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Uncommon Knowledge

Safety in numbers. . . of conservatives

Shutterstock /Globe staff illustration/Alex Kosev

Safety in numbers . . . of conservatives

Remember the Ebola scare back in 2014? Remember the shellacking that Democrats received in the 2014 election? Coincidence? A new study thinks not. Polls indicated increasing support for Republican candidates — particularly in Republican-leaning states — after the outbreak reached the United States and as Google search activity for “Ebola” increased, even though there had been a trend towards Democrats before then and even controlling for the stock market and search activity for “ISIS.” This wasn’t just a reaction against the incumbent president; polls of Canadians indicated that even though “day-to-day changes in Canadians’ Ebola-related Internet searches were virtually identical to those in the United States,” there was an increase in support for the incumbent (conservative) prime minister.

Beall, A. et al., “Infections and Elections: Did an Ebola Outbreak Influence the 2014 U.S. Federal Elections (and if so, How)?” Psychological Science (forthcoming).

Southern resolve

Don’t pick a fight with a Southerner. That’s the lesson — internationally — of recent research by political scientists at MIT and Yale. They found that American presidents from the South — where there is more of a culture of honor and resolve — were less likely to back down in international disputes. Specifically, disputes “that have occurred under Southern presidents have been twice as likely to involve the use of force, have lasted on average twice as long, and have been three times as likely to be won by the United States.” This pattern was not explained by other characteristics of the president or the domestic or international situation at the time.

Dafoe, A. & Caughey, D., “Honor and War: Southern US Presidents and the Effects of Concern for Reputation,” World Politics (April 2016).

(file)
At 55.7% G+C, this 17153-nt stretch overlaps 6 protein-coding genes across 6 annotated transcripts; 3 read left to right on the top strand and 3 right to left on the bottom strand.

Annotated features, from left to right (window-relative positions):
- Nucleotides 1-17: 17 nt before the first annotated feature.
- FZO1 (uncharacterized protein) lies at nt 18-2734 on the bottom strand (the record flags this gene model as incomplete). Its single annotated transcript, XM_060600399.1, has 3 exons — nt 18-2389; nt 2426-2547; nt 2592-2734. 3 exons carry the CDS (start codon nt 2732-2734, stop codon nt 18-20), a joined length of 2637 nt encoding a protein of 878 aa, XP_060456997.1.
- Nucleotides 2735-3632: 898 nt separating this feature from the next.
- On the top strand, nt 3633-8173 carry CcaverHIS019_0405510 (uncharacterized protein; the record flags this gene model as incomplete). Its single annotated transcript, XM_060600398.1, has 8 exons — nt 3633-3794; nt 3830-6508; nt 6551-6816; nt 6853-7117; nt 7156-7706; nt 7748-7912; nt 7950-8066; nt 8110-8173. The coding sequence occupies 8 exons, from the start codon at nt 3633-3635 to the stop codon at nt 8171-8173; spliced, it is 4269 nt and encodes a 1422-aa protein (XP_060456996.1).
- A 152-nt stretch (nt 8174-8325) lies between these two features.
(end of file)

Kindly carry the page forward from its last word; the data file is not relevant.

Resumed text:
Donors choose

Some have attributed the surprising popularity of Bernie Sanders and Donald Trump to a divergence between ordinary voters and the “donor class,” who typically bankroll candidates. But are politicians actually aligned with their donors? A survey of donors from the 2012 election revealed that senators and their donors are in “nearly perfect” ideological alignment, whereas senators are less aligned with average voters of the same party or those who actually voted for the senator, not to mention voters overall. Some of this may simply be explained by donors contributing only to candidates already in close alignment, but given that donors tend to be ideologically motivated, it’s not like candidates can just as easily raise money by moderating themselves ideologically.

Barber, M., “Representing the Preferences of Donors, Partisans, and Voters in the US Senate,” Public Opinion Quarterly (forthcoming).

Pay to play

Many colleges offer generous financial aid to good students from poor families. Yet, many of those students don’t really know that. They assume college is out of reach. So a psychologist at Northwestern University conducted experiments that randomly provided middle-school students with information about need-based financial aid for college. Poor students — but not affluent students — who learned about financial aid subsequently reported that they would spend more time on homework and studying, would aim for higher grades, and were much more likely to imagine doing something in 10 years that depended on a college education.

Destin, M., “An Open Path to the Future: Perceived Financial Resources and School Motivation,” Journal of Early Adolescence (forthcoming).

Kevin Lewis is an Ideas columnist. He can be reached at